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  1. #1
    Join Date
    Sep 2008
    Posts
    9

    Default Vibratory tumbler question

    Not quite a welding project but not sure where to post it. I need to remove paint from quite a few small to mid size aluminium parts. I have tried beadblasting but that takes time. I have thought about this

    http://www.eastwoodco.com/jump.jsp?i...emType=PRODUCT

    As you can see, the cost is up there. Anyone have any experience with something like this? Homemade units? I have been told that a tumbler will beat the parts up too bad. Help or input appreciated. Thanks.

  2. #2
    Join Date
    Sep 2002
    Location
    Clark County, NV
    Posts
    2,696

    Default

    I have a large Dillon model. Never tried a media designed for removing paint.

    Works great at polishing brass, though.

  3. #3
    Join Date
    Sep 2006
    Location
    Maryville, IL
    Posts
    75

    Default

    Quote Originally Posted by MAC702 View Post
    Works great at polishing brass, though.
    MAC, can you polish T6061 in your tumbler? Do you have any before and after pictures of some parts you have polished?

    I have been thinking about one of these for some time now, but have no experience with them.

    Thanks,
    Joel

  4. #4
    Join Date
    Dec 2007
    Location
    PA
    Posts
    356

    Default cleaning with vibratory tumbler

    Hi handyman,

    I have one very similar in size to your link. I got it to clean rifle cases for reloading and it worked great for this. For the brass cases, I used ground corncobs and a bit of jewelers rouge. I have also use it to clean rust off 3/4" diameter ball bearings. Used plain dry sand for the ball bearings (heat it in a metal drum to dry it) as damp sand clumps up. I would suggest using the cones or pyramids as this will speed up the cleaning process. It will be a slow process so be prepared to wait for at least 4 hours or more before checking. Also don't overload the mix with your parts as they will not allow the vibrator to develop the proper "motion". It should look like a milkshake in a blender when it is working correctly.

    good luck
    Thermal Arc GTSW400, Airco Heliwelder II, Miller Dynasty 350, Hypertherm 1000, oxy-fuel setup, metal cutting bandsaw, air compressor, drill press, etc.:

    Call me the "Clouseau" of welding !

  5. #5

    Default

    We used them alot (like 100+ units running at a time) at Honeywell for removing burrs and rough edges from heatsinks and lids. We used geometric ceramic media and it works well.
    The paint that's adhered to your parts will require a certain degree of abrasion to get it off, and the material underneath will show wear once there's no paint left to remove. What finish can you live will in the final product? Rough? Smooth? Somewhere in between? This will work but you may need to play with media types to get into tight spaces and sharp inside corners (if there are any).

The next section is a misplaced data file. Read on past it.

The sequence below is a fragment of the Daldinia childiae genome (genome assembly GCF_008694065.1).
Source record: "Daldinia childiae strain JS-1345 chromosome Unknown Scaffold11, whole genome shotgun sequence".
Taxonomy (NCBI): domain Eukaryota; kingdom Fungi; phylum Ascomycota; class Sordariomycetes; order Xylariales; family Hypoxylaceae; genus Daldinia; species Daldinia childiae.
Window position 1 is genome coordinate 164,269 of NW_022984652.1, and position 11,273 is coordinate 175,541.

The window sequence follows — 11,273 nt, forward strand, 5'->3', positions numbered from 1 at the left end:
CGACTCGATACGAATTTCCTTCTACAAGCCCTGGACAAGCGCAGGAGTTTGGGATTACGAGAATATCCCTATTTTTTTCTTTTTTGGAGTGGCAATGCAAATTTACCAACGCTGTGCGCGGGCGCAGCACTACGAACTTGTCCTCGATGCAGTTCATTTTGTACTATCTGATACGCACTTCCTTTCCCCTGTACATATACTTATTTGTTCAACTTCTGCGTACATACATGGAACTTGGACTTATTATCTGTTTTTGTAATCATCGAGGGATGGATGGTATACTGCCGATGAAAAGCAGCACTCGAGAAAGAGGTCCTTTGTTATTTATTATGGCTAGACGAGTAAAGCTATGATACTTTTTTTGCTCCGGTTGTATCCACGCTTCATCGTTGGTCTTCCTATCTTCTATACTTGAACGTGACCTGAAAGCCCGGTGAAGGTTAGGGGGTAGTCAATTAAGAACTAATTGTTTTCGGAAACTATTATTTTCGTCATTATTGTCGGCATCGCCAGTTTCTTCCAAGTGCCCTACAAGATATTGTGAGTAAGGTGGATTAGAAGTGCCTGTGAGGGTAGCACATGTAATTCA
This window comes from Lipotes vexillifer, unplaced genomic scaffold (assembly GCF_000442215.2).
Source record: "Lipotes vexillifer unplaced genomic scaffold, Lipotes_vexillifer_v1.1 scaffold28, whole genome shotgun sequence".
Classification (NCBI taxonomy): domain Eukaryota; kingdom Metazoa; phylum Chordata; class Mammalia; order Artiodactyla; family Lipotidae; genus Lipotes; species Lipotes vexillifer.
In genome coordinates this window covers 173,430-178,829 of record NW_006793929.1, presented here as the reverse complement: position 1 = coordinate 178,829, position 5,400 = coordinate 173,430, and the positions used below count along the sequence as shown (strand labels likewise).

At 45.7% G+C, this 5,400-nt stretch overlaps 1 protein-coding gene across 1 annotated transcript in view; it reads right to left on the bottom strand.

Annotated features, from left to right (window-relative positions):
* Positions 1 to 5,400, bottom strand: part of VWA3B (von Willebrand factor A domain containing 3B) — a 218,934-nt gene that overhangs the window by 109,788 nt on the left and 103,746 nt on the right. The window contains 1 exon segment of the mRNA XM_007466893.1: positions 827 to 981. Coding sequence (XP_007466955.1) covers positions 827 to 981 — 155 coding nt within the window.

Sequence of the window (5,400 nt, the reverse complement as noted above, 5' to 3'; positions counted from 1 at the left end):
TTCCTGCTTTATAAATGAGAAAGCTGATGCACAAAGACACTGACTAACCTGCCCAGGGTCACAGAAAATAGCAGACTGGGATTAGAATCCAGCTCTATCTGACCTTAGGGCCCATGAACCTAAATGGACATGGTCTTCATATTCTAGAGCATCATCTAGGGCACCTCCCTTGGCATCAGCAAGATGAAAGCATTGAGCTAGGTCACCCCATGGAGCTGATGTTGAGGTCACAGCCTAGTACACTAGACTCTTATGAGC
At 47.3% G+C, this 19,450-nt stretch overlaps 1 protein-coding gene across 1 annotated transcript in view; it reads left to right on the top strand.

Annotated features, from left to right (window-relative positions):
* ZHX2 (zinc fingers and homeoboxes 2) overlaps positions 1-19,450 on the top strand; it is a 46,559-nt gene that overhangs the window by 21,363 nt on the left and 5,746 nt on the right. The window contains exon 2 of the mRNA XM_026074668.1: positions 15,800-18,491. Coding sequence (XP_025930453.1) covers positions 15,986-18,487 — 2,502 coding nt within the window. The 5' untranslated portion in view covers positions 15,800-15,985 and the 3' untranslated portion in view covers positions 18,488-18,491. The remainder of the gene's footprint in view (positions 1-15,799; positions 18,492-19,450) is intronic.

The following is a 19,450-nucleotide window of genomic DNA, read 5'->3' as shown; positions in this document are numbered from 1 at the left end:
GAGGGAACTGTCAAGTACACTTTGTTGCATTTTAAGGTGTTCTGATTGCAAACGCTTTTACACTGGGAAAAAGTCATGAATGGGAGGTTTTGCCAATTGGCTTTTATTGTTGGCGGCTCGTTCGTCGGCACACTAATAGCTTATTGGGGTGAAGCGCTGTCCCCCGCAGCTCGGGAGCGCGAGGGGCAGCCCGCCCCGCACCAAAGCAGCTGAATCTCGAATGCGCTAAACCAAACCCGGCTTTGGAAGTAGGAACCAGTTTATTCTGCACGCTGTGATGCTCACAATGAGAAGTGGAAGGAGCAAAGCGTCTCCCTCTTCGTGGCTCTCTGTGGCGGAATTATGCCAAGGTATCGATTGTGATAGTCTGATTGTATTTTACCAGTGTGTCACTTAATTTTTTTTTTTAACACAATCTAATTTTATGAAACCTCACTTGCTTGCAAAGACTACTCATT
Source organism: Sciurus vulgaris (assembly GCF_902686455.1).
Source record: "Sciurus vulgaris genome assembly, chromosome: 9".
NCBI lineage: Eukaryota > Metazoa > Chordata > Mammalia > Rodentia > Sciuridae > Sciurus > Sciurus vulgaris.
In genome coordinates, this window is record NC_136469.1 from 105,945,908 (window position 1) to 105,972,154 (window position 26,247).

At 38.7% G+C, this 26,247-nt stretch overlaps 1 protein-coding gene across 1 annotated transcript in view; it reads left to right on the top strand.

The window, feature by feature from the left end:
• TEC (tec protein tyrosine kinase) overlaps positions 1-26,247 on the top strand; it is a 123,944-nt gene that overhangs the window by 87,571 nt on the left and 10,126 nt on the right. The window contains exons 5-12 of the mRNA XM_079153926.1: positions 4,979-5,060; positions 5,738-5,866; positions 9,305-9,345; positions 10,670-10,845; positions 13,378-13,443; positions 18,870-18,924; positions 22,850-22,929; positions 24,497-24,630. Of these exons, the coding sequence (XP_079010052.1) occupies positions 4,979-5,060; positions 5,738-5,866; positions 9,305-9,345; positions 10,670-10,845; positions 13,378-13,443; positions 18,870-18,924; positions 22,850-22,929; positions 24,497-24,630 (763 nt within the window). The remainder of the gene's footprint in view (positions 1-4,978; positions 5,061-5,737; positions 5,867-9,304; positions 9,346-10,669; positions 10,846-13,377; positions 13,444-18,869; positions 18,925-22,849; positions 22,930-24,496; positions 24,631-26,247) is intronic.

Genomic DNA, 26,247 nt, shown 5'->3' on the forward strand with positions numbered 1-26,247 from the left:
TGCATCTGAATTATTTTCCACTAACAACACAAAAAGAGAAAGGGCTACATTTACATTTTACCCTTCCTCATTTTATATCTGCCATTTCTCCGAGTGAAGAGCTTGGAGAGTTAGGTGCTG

6. #6
    Join Date
    Jun 2008
    Location
    NORTHERN CALIFORNIA
    Posts
    59

    Default

    I have used a cement mixer with just sand in it to deburr parts. It works well, but never tried to remove paint in it or put in aluminum parts. Might give that a try. Mixers can be borrowed, rented, or purchased cheap.

    Glenn

  7. #7
    Join Date
    Sep 2002
    Location
    Clark County, NV
    Posts
    2,696

    Default

    Quote Originally Posted by JHCHOPPERS View Post
    MAC, can you polish T6061 in your tumbler? ...
    I've never polished anything in it except for ammunition brass before reloading.

  8. #8
    Join Date
    Oct 2007
    Location
    Indiana
    Posts
    541

    Default

    Could you put the parts in a chemical stripper?
    Tim Beeker,
    T-N-J Industries
    (my side bussiness)

    Miller Synchrowave 350LX with tigrunner
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    vertical and horizontal band saws
    table saw
    Dewalt cut off saw
    Sand blast cabinet
    lots of hand grinders
    Harris torch
    beer fridge

  9. #9
    Join Date
    Sep 2008
    Posts
    9

    Default

    The parts will be painted after being cleaned so a polished finish is not needed or desirable. I have thought about trying a cement mixer as mentioned but most I have seen have paddles which I think may beat the stuff up. Can anyone recommed a chemical stripper. The parts are from snowplow pumps. Can I dip in a bucket in a bucket and hose off? My past experience with stripper hasn't been enjoyable. I have limited space so the beadblaster/large air compressor is out. I had hoped to be able to disassemble the pumps and toss them in something like the vibratory cleaner and forget about them for a while.

  10. #10
    Join Date
    Jan 2008
    Location
    VA
    Posts
    298

    Default

    Eastwood is way expensive for parts cleaners. Look online for gun brass cleaners. The cleaning is a factor of the media used. There are all kinds of abrasives in all kinds of shapes and carriers. checking online will show you many aspects. I made one from a 5 gal bucket a motor with a bolt welded to the output shaft and a bungee cord. Bolt motor to bottom of bucket. I used some plywood as an adaptor. Weld bolt to motor shaft to one side and add nuts jammed to prevent them from coming loose and secure the power cord well. Fill with parts and media, hang from something and plug it in. Tune the vibrations by adding nuts to the bolt and using a router speed control.

    A real donut shaped cleaner works better size for size.
    Weekend wannab racer with some welders.

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